Anna, from Russia came in 2007 to the Rangjung Yeshe Institute to study Tibetan Language. After completing one year in the Bachelor's program, Anna joined the intensive one-year-long Translator Training program which was launched at that time. Successfully completing that, she continued with the B.A. and later Master of Arts program. Anna has managed the Translator Training program since 2010 and translates at various occasions at the Rangjung Yeshe Institute.
We congratulate this bright and energetic lady and hope she will keep inspiring us. 

Writing the MA thesis at Nagi Gompa

This semester is my last in the MA program, so I decided to spend most of my time at Nagi, our nunnery, so that I could write in a relaxed way and hopefully digest the information more thoroughly from having few distractions.  Although I miss our shedra sangha and especially the opportunity to talk about the dharma with such kind and learned students and teachers, it has been extremely helpful to have more mental space for contemplation and less activity to take my mind away from the material I’m writing about.  
Since I haven’t enjoyed writing until now, much of what I have learned so far this spring is how this can be a creative and artistic project, something both fun and meaningful which hopefully will clarify my many doubts, partial understandings, and misunderstandings regarding “the path” and how all the different levels of teachings fit together for the individuals who travel it.   In my past years of study writing papers was always something I did on the side, usually not leavi…

First-year class 2008

In September 2008 assembled a motley group of people from all around world in Chökyi Nyima Rinpoche’s shrine room for a welcome reception. We had all made the excellent decision to come to Nepal to do the BA in Buddhist studies here at RYI. Although we did not know each other I sensed at that time a certain spirit of companionship in the room that would increase over the coming months and years. 

More than five years later a good number of those people came together for a joyful reunion in the restaurant 'Flavors' (now moved to a different place and prices more than tripled). We talked about the good old times that have changed into good new times and we drank a lot of hot water against the cold.

Mark your calendar for our 10-year anniversary in November 2018 to celebrate at Boudhanath!

Congratulations go out to Andreas Kilchmann!

Andreas Kilchmann has successfully defended his Master of Arts in Buddhist Studies dissertation. Big congratulations! 

The title of his dissertation is: 
His supervisor was Dr. Karin L. Meyers and the External Reader was Roger Jackson,  Professor of Asian Studies and Religion at Carleton College.
Andreas Kilchmann  from Switzerland  traveled the world extensively for leisure and business  before he started his studies at the Rangjung Yeshe Institute in 2006. He graduated from RYI's Bachelor of Arts program in Buddhist Studies with Himalayan Language in spring 2011. Later in the fall, Andreas continued his studies by enrolling in RYI's Masters program. While studying diligently during the term, he enjoyed exploring Nepal by motorbike during the term breaks. 

We wish you all the best for your future!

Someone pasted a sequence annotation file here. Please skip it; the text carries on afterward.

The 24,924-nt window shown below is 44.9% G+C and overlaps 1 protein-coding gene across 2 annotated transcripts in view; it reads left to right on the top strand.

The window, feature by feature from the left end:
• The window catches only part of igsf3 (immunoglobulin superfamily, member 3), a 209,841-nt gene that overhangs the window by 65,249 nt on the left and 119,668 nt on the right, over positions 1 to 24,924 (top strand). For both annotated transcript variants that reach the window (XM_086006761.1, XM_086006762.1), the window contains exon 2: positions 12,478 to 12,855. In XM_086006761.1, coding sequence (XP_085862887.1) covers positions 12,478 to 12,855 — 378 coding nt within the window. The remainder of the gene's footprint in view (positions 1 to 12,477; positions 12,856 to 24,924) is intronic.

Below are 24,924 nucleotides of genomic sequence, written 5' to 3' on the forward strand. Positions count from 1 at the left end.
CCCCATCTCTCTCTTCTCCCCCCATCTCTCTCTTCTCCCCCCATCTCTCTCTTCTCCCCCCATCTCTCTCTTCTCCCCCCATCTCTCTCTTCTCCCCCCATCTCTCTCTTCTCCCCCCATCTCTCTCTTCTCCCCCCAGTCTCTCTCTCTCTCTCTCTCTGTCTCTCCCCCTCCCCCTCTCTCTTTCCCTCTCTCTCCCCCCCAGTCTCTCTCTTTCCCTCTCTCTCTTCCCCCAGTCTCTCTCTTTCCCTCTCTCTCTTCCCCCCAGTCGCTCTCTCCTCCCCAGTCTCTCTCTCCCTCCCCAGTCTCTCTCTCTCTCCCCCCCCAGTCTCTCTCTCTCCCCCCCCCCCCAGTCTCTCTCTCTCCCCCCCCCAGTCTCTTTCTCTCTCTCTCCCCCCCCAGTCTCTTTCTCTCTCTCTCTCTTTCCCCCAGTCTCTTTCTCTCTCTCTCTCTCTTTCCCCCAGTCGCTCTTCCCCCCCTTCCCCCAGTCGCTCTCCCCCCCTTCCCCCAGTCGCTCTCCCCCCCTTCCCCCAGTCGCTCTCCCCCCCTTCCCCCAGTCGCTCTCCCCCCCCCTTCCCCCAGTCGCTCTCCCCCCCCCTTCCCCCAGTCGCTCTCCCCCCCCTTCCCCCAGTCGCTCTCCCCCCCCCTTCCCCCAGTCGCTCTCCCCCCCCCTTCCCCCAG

Congratulations Adam Kane!

Congratulations to Adam Kane, who successfully defended his MA thesis. 
The dissertation is entitled: 

The thesis supervisor was Dr. Philippe Turenne and the External Reader was Dr. Lara Braitstein, Associate Professor at McGill University.
Adam graduated from Duke University and had been working for the Pundarika Foundation before joining RYI's Translator Training Program in 2009. After completing the 12 month long intensive course, Adam enrolled in the Master of Arts in Buddhist Studies program at RYI.

Adam is a gifted translator and instructor and has joined RYI's faculty as translator in 2011. Since then he is translating for the philosophy classes and the Buddhist Studies Summer course. He is also teaching in the Translator Training Program. 

We wish him all the best for the future. 

Reading week

At the middle of the semester, it is always good to take a little bit of rest from all the study, which is why we have reading week. But for some reason, this week is not called “relaxing week”. 
For sure, we all like to relax a little bit, but if they call it “relaxing week”, we may just relax too much! So I’m in favor of the present name, “reading week”. Moreover, at least for me, this time is how it looks like.

Some like to use this week to travel and visit some places in Nepal or even India, others to practice, others to advance in writing essays or doing homework, and maybe in many cases to do a little bit of everything.

This time for me, as part of my subjects’ work this semester, I’m doing quite a bit of reading, particularly on the Lotus Sutra and related articles, as well as memorizing verses for the philosophy class. As part of the Translation Project class, I’m also translating a couple of public teachings from Gampopa, which involves reading... but in Tibetan!

Translating from…

Congratulations Ishwor Shrestha!

The Rangjung Yeshe Institute is delighted to congratulate Ishwor Shrestha on the occasion of successfully defending his MA thesis. 
"The Politics of Devotion."
The thesis supervisor was Dr. Philippe Turenne
and the External Reader was Khenpo Ngawang Jorden, Ph.D. Director of IBA in Kathmandu.